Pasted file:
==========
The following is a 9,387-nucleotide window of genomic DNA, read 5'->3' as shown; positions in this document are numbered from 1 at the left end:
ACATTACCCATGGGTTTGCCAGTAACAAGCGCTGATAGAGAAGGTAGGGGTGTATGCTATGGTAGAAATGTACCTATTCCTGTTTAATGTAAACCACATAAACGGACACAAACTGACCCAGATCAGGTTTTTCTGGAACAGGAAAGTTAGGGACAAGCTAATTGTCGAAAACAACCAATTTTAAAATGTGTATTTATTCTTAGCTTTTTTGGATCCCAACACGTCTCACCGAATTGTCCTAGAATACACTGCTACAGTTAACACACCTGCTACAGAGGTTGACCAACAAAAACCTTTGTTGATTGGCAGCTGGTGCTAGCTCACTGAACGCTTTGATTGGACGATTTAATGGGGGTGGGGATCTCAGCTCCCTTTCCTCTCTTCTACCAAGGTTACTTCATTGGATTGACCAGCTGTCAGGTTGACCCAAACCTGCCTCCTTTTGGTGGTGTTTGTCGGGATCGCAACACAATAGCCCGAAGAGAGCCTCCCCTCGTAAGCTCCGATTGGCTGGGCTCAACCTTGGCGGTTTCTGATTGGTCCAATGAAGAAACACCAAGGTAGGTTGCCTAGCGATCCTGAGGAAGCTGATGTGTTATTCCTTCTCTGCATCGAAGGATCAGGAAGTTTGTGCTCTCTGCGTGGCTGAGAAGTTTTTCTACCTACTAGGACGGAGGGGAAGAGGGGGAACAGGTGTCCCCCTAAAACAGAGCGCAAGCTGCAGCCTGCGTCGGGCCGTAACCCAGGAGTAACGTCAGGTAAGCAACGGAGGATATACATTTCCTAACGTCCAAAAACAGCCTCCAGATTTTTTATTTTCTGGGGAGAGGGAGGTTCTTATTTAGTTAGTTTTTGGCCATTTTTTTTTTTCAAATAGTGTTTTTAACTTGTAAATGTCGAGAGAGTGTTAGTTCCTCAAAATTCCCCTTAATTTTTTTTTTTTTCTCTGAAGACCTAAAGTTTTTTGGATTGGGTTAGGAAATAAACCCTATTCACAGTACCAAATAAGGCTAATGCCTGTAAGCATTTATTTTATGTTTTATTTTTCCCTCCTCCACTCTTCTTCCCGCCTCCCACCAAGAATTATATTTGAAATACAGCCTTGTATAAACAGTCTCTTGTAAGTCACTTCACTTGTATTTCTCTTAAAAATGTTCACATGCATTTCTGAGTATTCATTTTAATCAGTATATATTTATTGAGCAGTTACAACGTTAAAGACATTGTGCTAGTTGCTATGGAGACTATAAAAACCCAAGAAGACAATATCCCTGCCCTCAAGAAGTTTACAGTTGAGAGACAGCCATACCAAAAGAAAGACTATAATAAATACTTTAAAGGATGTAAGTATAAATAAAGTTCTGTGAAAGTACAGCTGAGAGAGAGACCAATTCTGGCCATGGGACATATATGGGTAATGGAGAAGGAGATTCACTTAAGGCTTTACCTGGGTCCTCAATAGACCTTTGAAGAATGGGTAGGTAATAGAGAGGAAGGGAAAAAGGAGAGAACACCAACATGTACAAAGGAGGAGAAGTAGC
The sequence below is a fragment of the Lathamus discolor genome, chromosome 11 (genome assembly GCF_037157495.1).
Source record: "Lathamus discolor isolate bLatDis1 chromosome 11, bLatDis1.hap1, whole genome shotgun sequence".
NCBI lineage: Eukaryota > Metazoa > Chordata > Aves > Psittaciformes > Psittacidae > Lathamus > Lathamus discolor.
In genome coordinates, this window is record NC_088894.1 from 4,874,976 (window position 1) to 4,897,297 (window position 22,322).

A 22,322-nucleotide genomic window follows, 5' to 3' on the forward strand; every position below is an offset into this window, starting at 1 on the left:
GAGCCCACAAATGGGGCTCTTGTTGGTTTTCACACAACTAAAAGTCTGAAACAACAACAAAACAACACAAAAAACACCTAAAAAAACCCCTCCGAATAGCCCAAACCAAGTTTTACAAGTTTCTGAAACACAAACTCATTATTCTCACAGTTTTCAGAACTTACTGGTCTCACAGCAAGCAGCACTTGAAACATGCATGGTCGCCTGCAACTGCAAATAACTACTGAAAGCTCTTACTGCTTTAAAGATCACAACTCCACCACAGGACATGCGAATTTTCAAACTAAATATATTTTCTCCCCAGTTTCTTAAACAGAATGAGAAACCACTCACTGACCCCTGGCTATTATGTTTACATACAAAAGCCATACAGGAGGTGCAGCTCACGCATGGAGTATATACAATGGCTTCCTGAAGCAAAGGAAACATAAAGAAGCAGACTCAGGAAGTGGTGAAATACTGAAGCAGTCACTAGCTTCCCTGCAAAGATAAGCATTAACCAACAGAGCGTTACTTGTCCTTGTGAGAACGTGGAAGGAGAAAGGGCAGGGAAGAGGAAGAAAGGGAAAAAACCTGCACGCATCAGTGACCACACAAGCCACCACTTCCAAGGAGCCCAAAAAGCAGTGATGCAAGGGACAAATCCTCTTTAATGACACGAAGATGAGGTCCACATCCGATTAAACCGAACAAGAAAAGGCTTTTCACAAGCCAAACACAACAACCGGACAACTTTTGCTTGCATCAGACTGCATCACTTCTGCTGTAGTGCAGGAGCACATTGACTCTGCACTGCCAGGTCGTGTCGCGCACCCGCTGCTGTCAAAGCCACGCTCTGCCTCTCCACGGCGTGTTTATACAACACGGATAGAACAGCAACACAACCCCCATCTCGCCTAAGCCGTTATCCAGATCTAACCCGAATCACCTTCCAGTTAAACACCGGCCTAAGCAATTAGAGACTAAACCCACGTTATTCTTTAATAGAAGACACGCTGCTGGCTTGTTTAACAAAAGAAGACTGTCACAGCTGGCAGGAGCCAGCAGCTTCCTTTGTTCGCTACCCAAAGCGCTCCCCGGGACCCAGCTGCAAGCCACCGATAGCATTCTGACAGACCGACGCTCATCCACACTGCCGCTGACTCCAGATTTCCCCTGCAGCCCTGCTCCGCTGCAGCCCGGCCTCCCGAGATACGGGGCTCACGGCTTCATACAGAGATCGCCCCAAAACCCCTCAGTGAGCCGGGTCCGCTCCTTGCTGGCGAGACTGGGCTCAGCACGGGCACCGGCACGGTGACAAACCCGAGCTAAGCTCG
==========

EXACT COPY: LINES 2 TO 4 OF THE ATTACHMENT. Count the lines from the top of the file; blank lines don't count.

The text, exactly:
ACATTACCCATGGGTTTGCCAGTAACAAGCGCTGATAGAGAAGGTAGGGGTGTATGCTATGGTAGAAATGTACCTATTCCTGTTTAATGTAAACCACATAAACGGACACAAACTGACCCAGATCAGGTTTTTCTGGAACAGGAAAGTTAGGGACAAGCTAATTGTCGAAAACAACCAATTTTAAAATGTGTATTTATTCTTAGCTTTTTTGGATCCCAACACGTCTCACCGAATTGTCCTAGAATACACTGCTACAGTTAACACACCTGCTACAGAGGTTGACCAACAAAAACCTTTGTTGATTGGCAGCTGGTGCTAGCTCACTGAACGCTTTGATTGGACGATTTAATGGGGGTGGGGATCTCAGCTCCCTTTCCTCTCTTCTACCAAGGTTACTTCATTGGATTGACCAGCTGTCAGGTTGACCCAAACCTGCCTCCTTTTGGTGGTGTTTGTCGGGATCGCAACACAATAGCCCGAAGAGAGCCTCCCCTCGTAAGCTCCGATTGGCTGGGCTCAACCTTGGCGGTTTCTGATTGGTCCAATGAAGAAACACCAAGGTAGGTTGCCTAGCGATCCTGAGGAAGCTGATGTGTTATTCCTTCTCTGCATCGAAGGATCAGGAAGTTTGTGCTCTCTGCGTGGCTGAGAAGTTTTTCTACCTACTAGGACGGAGGGGAAGAGGGGGAACAGGTGTCCCCCTAAAACAGAGCGCAAGCTGCAGCCTGCGTCGGGCCGTAACCCAGGAGTAACGTCAGGTAAGCAACGGAGGATATACATTTCCTAACGTCCAAAAACAGCCTCCAGATTTTTTATTTTCTGGGGAGAGGGAGGTTCTTATTTAGTTAGTTTTTGGCCATTTTTTTTTTTCAAATAGTGTTTTTAACTTGTAAATGTCGAGAGAGTGTTAGTTCCTCAAAATTCCCCTTAATTTTTTTTTTTTTCTCTGAAGACCTAAAGTTTTTTGGATTGGGTTAGGAAATAAACCCTATTCACAGTACCAAATAAGGCTAATGCCTGTAAGCATTTATTTTATGTTTTATTTTTCCCTCCTCCACTCTTCTTCCCGCCTCCCACCAAGAATTATATTTGAAATACAGCCTTGTATAAACAGTCTCTTGTAAGTCACTTCACTTGTATTTCTCTTAAAAATGTTCACATGCATTTCTGAGTATTCATTTTAATCAGTATATATTTATTGAGCAGTTACAACGTTAAAGACATTGTGCTAGTTGCTATGGAGACTATAAAAACCCAAGAAGACAATATCCCTGCCCTCAAGAAGTTTACAGTTGAGAGACAGCCATACCAAAAGAAAGACTATAATAAATACTTTAAAGGATGTAAGTATAAATAAAGTTCTGTGAAAGTACAGCTGAGAGAGAGACCAATTCTGGCCATGGGACATATATGGGTAATGGAGAAGGAGATTCACTTAAGGCTTTACCTGGGTCCTCAATAGACCTTTGAAGAATGGGTAGGTAATAGAGAGGAAGGGAAAAAGGAGAGAACACCAACATGTACAAAGGAGGAGAAGTAGC
The sequence below is a fragment of the Lathamus discolor genome, chromosome 11 (genome assembly GCF_037157495.1).
Source record: "Lathamus discolor isolate bLatDis1 chromosome 11, bLatDis1.hap1, whole genome shotgun sequence".